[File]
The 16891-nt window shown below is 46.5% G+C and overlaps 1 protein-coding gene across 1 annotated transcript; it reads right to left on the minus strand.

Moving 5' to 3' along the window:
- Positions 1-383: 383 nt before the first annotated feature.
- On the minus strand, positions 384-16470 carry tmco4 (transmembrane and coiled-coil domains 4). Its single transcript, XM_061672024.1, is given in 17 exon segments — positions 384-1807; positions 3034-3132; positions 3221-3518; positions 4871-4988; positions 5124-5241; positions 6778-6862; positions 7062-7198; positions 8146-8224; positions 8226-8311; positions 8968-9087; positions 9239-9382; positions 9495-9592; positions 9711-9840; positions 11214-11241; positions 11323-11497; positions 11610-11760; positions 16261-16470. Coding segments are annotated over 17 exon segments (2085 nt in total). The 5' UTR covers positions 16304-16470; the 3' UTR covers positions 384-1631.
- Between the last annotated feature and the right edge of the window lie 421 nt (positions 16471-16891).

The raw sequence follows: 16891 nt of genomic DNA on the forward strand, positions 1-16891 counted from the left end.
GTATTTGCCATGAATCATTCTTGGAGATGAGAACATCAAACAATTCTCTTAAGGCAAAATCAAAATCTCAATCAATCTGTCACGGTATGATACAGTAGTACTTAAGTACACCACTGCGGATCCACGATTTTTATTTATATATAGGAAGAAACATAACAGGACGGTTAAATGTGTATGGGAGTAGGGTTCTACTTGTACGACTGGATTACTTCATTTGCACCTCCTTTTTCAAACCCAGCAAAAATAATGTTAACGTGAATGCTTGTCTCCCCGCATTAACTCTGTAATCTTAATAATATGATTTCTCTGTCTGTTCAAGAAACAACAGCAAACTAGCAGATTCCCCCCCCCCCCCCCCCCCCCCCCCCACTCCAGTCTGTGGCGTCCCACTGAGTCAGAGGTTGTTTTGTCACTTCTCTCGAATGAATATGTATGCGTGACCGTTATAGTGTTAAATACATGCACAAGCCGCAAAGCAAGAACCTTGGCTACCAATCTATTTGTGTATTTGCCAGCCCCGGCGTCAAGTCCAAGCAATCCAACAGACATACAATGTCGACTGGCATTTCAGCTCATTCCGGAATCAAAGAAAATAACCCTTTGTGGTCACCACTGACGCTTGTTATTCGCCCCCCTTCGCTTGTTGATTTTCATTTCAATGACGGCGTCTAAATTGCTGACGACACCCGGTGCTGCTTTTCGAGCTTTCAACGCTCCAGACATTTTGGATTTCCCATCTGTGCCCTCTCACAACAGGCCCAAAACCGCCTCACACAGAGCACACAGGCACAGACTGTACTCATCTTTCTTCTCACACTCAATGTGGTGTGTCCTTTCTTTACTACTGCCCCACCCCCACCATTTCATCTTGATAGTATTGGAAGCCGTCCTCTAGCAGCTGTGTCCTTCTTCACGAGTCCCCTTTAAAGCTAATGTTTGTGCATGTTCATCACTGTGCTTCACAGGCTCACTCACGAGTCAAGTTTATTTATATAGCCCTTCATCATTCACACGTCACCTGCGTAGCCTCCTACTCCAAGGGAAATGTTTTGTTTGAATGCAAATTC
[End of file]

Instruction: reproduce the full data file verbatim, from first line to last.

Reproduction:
The 16891-nt window shown below is 46.5% G+C and overlaps 1 protein-coding gene across 1 annotated transcript; it reads right to left on the minus strand.

Moving 5' to 3' along the window:
- Positions 1-383: 383 nt before the first annotated feature.
- On the minus strand, positions 384-16470 carry tmco4 (transmembrane and coiled-coil domains 4). Its single transcript, XM_061672024.1, is given in 17 exon segments — positions 384-1807; positions 3034-3132; positions 3221-3518; positions 4871-4988; positions 5124-5241; positions 6778-6862; positions 7062-7198; positions 8146-8224; positions 8226-8311; positions 8968-9087; positions 9239-9382; positions 9495-9592; positions 9711-9840; positions 11214-11241; positions 11323-11497; positions 11610-11760; positions 16261-16470. Coding segments are annotated over 17 exon segments (2085 nt in total). The 5' UTR covers positions 16304-16470; the 3' UTR covers positions 384-1631.
- Between the last annotated feature and the right edge of the window lie 421 nt (positions 16471-16891).

The raw sequence follows: 16891 nt of genomic DNA on the forward strand, positions 1-16891 counted from the left end.
GTATTTGCCATGAATCATTCTTGGAGATGAGAACATCAAACAATTCTCTTAAGGCAAAATCAAAATCTCAATCAATCTGTCACGGTATGATACAGTAGTACTTAAGTACACCACTGCGGATCCACGATTTTTATTTATATATAGGAAGAAACATAACAGGACGGTTAAATGTGTATGGGAGTAGGGTTCTACTTGTACGACTGGATTACTTCATTTGCACCTCCTTTTTCAAACCCAGCAAAAATAATGTTAACGTGAATGCTTGTCTCCCCGCATTAACTCTGTAATCTTAATAATATGATTTCTCTGTCTGTTCAAGAAACAACAGCAAACTAGCAGATTCCCCCCCCCCCCCCCCCCCCCCCCCCACTCCAGTCTGTGGCGTCCCACTGAGTCAGAGGTTGTTTTGTCACTTCTCTCGAATGAATATGTATGCGTGACCGTTATAGTGTTAAATACATGCACAAGCCGCAAAGCAAGAACCTTGGCTACCAATCTATTTGTGTATTTGCCAGCCCCGGCGTCAAGTCCAAGCAATCCAACAGACATACAATGTCGACTGGCATTTCAGCTCATTCCGGAATCAAAGAAAATAACCCTTTGTGGTCACCACTGACGCTTGTTATTCGCCCCCCTTCGCTTGTTGATTTTCATTTCAATGACGGCGTCTAAATTGCTGACGACACCCGGTGCTGCTTTTCGAGCTTTCAACGCTCCAGACATTTTGGATTTCCCATCTGTGCCCTCTCACAACAGGCCCAAAACCGCCTCACACAGAGCACACAGGCACAGACTGTACTCATCTTTCTTCTCACACTCAATGTGGTGTGTCCTTTCTTTACTACTGCCCCACCCCCACCATTTCATCTTGATAGTATTGGAAGCCGTCCTCTAGCAGCTGTGTCCTTCTTCACGAGTCCCCTTTAAAGCTAATGTTTGTGCATGTTCATCACTGTGCTTCACAGGCTCACTCACGAGTCAAGTTTATTTATATAGCCCTTCATCATTCACACGTCACCTGCGTAGCCTCCTACTCCAAGGGAAATGTTTTGTTTGAATGCAAATTC